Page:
The Deliverator – Wannabee

So open minded, my thoughts fell out…

All Hail SCSI, The Once and Future King?

Posted by Deliverator on December 30th, 2005

There really is a lot of great server hardware coming to market at very cheap prices. I picked up a brand new (still in original antistatic bag) 15K RPM SCSI hard disk, cabling and Adaptec SCSI controller the other day for only $35. This set up easily outperforms the top of the line 10K SATA “Raptor” HDD, which currently sells for around $200. With a dual channel Ultra 160/320 SCSI RAID controller and four 15K RPM hdd’s one should be able to create a four disk stripe able to move somewhere between 240 and 320 MB of data per second, depending on the access pattern. This is enough to actually saturate a normal PCI bus, so one would need either a 64 bit PCI slot or a newer PCI Express SCSI adapter to really achieve these sort of rates. Is SCSI the once and future king of the desktop?


– Complex, thick ribboned cabling sometimes requiring special terminators or jumpers to be set on drives.
– Expensive client adapter cards
– Scsi drives typically lag far behind EIDE drives in capacity (as they are used in servers where reliability is a bigger concern).
– Easy to saturate the scsi channel from the client adapter to the drives, especially with todays disks that are capable of pushing 60-80 MB/s. Most scsi cards have multiple channels to minimize this problem.
– Easy to saturate the bus architectures (by which the scsi card talks to the rest of the system) found in today’s desktops, although rapid adoption of PCI Express will probably make this a moot point.
-Command QUE reordering has been extant in the SCSI world for a LONG time, just added to SATA in the form of NCQ (more commonly) and TCQ (rarely adopted).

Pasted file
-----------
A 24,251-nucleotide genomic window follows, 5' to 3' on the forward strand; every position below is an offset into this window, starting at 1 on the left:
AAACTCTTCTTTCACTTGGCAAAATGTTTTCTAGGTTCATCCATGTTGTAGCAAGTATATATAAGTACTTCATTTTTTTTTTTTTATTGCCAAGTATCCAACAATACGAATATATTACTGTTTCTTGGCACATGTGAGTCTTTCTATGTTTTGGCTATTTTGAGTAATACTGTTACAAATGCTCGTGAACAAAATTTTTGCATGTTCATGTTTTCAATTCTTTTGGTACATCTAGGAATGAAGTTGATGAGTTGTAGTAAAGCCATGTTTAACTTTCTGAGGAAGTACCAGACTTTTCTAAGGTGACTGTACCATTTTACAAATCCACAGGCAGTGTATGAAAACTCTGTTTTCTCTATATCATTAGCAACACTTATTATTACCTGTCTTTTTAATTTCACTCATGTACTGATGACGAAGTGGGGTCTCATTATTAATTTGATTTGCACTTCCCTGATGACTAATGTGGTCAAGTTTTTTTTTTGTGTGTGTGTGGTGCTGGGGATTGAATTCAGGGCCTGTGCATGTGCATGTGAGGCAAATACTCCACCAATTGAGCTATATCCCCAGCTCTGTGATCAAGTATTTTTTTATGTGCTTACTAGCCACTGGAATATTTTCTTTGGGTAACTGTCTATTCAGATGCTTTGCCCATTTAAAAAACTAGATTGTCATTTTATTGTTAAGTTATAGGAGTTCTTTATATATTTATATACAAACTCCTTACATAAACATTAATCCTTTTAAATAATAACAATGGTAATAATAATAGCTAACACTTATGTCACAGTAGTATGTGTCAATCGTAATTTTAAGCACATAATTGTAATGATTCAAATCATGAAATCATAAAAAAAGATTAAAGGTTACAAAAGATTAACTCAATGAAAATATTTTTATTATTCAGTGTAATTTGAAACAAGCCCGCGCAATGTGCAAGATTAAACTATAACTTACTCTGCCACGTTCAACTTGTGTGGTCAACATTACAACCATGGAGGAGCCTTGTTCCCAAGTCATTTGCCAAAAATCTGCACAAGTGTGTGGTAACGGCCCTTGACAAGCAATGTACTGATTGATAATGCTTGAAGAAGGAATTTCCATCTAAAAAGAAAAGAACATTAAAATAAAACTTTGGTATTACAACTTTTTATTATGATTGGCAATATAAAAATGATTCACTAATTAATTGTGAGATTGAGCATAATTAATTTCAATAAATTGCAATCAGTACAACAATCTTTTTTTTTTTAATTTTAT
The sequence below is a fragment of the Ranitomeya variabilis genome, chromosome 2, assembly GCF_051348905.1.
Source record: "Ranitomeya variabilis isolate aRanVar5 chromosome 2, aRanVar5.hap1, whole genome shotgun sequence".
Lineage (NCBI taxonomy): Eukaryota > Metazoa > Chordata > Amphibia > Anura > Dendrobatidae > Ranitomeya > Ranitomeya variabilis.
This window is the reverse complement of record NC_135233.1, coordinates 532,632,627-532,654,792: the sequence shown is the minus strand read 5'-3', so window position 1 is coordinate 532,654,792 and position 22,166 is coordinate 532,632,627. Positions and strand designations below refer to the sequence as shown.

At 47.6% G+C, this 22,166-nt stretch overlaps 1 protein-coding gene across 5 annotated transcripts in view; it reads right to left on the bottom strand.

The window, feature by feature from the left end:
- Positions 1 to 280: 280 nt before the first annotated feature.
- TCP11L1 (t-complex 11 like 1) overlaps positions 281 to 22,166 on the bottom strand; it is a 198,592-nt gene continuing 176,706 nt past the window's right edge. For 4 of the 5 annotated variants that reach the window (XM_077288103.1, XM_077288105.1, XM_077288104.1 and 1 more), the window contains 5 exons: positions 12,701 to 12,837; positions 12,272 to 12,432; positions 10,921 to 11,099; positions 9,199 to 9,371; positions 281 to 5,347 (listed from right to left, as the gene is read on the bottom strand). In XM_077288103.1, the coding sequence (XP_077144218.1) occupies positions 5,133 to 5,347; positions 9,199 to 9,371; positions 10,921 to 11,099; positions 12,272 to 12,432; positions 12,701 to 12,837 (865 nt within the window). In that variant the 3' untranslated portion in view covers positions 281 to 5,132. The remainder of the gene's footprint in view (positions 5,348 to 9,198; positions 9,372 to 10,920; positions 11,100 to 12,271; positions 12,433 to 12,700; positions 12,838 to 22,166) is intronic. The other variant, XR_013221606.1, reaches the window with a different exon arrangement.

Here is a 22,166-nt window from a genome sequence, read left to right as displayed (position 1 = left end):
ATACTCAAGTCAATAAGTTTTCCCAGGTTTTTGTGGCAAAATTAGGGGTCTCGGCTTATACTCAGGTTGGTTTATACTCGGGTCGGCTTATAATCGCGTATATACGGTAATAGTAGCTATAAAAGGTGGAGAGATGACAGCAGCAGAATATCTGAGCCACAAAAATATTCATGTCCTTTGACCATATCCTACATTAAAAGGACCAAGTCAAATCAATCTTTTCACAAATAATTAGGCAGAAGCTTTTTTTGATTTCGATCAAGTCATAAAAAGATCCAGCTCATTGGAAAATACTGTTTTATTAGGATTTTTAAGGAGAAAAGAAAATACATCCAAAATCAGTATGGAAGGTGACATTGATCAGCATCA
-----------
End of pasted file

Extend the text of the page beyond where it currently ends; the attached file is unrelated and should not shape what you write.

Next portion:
SATA on the other hand:

-Thin point to point cable
-No jumpers to be set EVERY AGAIN – YAY!
-ports on existing desktop motherboards, often with some level of raid support. There are rarely enough for a larger stripe or raid 5 array, however
-300 MB/s of bandwidth available to each SATA device, with latest SATA standard makes it pretty much impossible to saturate the connection between the SATA client adapter and a SATA HDD. With controllers hooked into a Hyper Transport bus, which is even more difficult to saturate.
-SATA HDD’s available in capacities up to 500 GB in 7200 RPM and 74 GB in 15K RPM. SCSI drives have them beat in speed, with 15K RPM 150 GB drives available, but certainly not in overall capacity.
-Lots of cheap 15K RPM (though small 18-36 GB capacity) drives coming onto the used market.

SATA looks to have a very bright future ahead of it, but old SCSI gear may have a last chance for some glory. Of course, hard drives may all go the way of the dodo in 3-5 years (always 3-5 years!) when holographic transdimensional quantum storage makes it possible to store our entire porn collection on the head of a pin – next to the choir of dancing angels, mind you.